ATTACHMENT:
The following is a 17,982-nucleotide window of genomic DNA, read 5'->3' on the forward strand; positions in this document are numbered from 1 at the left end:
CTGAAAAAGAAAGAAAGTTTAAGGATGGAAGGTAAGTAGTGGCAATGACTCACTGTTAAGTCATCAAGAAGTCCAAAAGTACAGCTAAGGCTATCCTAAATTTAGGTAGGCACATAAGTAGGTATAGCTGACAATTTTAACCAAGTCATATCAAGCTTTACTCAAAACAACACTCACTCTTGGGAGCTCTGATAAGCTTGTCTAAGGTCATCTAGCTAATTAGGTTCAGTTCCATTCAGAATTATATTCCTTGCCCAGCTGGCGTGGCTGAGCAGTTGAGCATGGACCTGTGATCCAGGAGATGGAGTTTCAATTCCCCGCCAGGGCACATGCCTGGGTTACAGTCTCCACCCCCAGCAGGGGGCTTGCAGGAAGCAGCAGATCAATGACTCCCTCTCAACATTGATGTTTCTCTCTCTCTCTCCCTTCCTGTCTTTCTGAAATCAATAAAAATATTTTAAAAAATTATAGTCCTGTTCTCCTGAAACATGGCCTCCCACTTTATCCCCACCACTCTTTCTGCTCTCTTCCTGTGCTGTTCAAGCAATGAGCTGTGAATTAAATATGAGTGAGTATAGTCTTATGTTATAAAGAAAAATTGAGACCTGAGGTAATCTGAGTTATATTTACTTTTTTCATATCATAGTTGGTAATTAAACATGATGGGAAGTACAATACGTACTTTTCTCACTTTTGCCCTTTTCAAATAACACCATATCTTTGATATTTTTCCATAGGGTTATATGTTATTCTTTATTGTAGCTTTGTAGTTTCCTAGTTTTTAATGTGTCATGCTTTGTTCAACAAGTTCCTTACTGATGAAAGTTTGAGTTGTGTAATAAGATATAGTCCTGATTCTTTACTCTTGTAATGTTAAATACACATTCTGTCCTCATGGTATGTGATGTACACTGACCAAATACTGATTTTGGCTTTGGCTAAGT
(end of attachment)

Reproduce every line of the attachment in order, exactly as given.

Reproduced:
The following is a 17,982-nucleotide window of genomic DNA, read 5'->3' on the forward strand; positions in this document are numbered from 1 at the left end:
CTGAAAAAGAAAGAAAGTTTAAGGATGGAAGGTAAGTAGTGGCAATGACTCACTGTTAAGTCATCAAGAAGTCCAAAAGTACAGCTAAGGCTATCCTAAATTTAGGTAGGCACATAAGTAGGTATAGCTGACAATTTTAACCAAGTCATATCAAGCTTTACTCAAAACAACACTCACTCTTGGGAGCTCTGATAAGCTTGTCTAAGGTCATCTAGCTAATTAGGTTCAGTTCCATTCAGAATTATATTCCTTGCCCAGCTGGCGTGGCTGAGCAGTTGAGCATGGACCTGTGATCCAGGAGATGGAGTTTCAATTCCCCGCCAGGGCACATGCCTGGGTTACAGTCTCCACCCCCAGCAGGGGGCTTGCAGGAAGCAGCAGATCAATGACTCCCTCTCAACATTGATGTTTCTCTCTCTCTCTCCCTTCCTGTCTTTCTGAAATCAATAAAAATATTTTAAAAAATTATAGTCCTGTTCTCCTGAAACATGGCCTCCCACTTTATCCCCACCACTCTTTCTGCTCTCTTCCTGTGCTGTTCAAGCAATGAGCTGTGAATTAAATATGAGTGAGTATAGTCTTATGTTATAAAGAAAAATTGAGACCTGAGGTAATCTGAGTTATATTTACTTTTTTCATATCATAGTTGGTAATTAAACATGATGGGAAGTACAATACGTACTTTTCTCACTTTTGCCCTTTTCAAATAACACCATATCTTTGATATTTTTCCATAGGGTTATATGTTATTCTTTATTGTAGCTTTGTAGTTTCCTAGTTTTTAATGTGTCATGCTTTGTTCAACAAGTTCCTTACTGATGAAAGTTTGAGTTGTGTAATAAGATATAGTCCTGATTCTTTACTCTTGTAATGTTAAATACACATTCTGTCCTCATGGTATGTGATGTACACTGACCAAATACTGATTTTGGCTTTGGCTAAGT